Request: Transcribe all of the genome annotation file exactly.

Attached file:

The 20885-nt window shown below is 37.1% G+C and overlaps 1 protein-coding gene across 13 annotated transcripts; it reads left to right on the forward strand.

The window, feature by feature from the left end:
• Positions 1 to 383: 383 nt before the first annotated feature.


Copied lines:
The 20885-nt window shown below is 37.1% G+C and overlaps 1 protein-coding gene across 13 annotated transcripts; it reads left to right on the forward strand.

The window, feature by feature from the left end:
• Positions 1 to 383: 383 nt before the first annotated feature.